PITTSBURGH — Since the 1970s, nothing has more defined the identity of this city than its scrappy hometown football team. The Steelers rose at the same time the city’s economy sank, becoming a symbol of underdog hope.
They still had their Steelers even though the factories, mills and coal mines shuttered. They still had their Steelers as families were ripped apart, children forced to move away in search of opportunity.
“We bleed black and gold here,” said Sean Parnell, a Pittsburgh native and former US Army Airborne Ranger who served in the legendary 10th Mountain Division for six years, retiring as a captain.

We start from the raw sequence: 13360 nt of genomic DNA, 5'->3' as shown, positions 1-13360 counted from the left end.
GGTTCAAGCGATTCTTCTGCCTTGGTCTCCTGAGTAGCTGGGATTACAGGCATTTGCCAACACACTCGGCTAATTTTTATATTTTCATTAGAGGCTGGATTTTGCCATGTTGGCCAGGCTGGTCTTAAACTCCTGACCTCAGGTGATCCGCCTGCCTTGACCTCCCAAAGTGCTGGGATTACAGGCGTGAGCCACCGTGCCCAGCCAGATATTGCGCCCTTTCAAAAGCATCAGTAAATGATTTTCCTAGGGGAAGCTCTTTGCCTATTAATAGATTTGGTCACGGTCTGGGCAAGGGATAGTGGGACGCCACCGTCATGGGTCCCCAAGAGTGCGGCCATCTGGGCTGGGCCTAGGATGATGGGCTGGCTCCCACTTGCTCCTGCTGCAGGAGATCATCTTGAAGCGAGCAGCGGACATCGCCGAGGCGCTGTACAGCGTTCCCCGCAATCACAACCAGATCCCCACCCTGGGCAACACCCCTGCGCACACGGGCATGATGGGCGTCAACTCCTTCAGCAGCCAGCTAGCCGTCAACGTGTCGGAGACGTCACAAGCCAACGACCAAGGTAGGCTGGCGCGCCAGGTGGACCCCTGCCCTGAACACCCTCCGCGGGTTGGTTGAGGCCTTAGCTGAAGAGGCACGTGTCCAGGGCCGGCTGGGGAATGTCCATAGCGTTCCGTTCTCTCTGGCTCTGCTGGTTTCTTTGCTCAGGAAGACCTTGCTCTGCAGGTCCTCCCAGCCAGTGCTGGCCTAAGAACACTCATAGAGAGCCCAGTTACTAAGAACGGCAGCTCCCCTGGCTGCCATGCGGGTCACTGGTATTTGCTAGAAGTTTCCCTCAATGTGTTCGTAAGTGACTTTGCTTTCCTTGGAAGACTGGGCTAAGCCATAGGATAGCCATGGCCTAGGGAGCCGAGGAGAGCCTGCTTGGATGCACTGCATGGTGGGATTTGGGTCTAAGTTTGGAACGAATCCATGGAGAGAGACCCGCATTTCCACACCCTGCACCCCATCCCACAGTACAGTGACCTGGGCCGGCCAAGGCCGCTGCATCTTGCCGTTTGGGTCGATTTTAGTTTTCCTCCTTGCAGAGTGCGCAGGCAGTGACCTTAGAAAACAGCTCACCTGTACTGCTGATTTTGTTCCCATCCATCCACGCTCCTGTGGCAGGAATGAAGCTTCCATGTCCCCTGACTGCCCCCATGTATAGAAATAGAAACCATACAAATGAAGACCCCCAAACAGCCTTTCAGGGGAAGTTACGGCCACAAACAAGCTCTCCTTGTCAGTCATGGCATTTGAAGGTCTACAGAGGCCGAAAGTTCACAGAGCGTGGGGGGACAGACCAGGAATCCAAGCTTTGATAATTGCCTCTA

“The Steelers are who we looked to as an example of achievement in the face of adversity, they were the ones who brought families and friends together every Sunday. They symbolized all that is good in us and it is hard to imagine a city in this country whose heart and soul is not more identified with their team than Pittsburghers are with the Steelers,” he said of what is affectionately called “Steeler Nation.”
But after the Steelers’ decision to not participate in the national anthem last Sunday,Parnell is not so sure about the strength of that nation.
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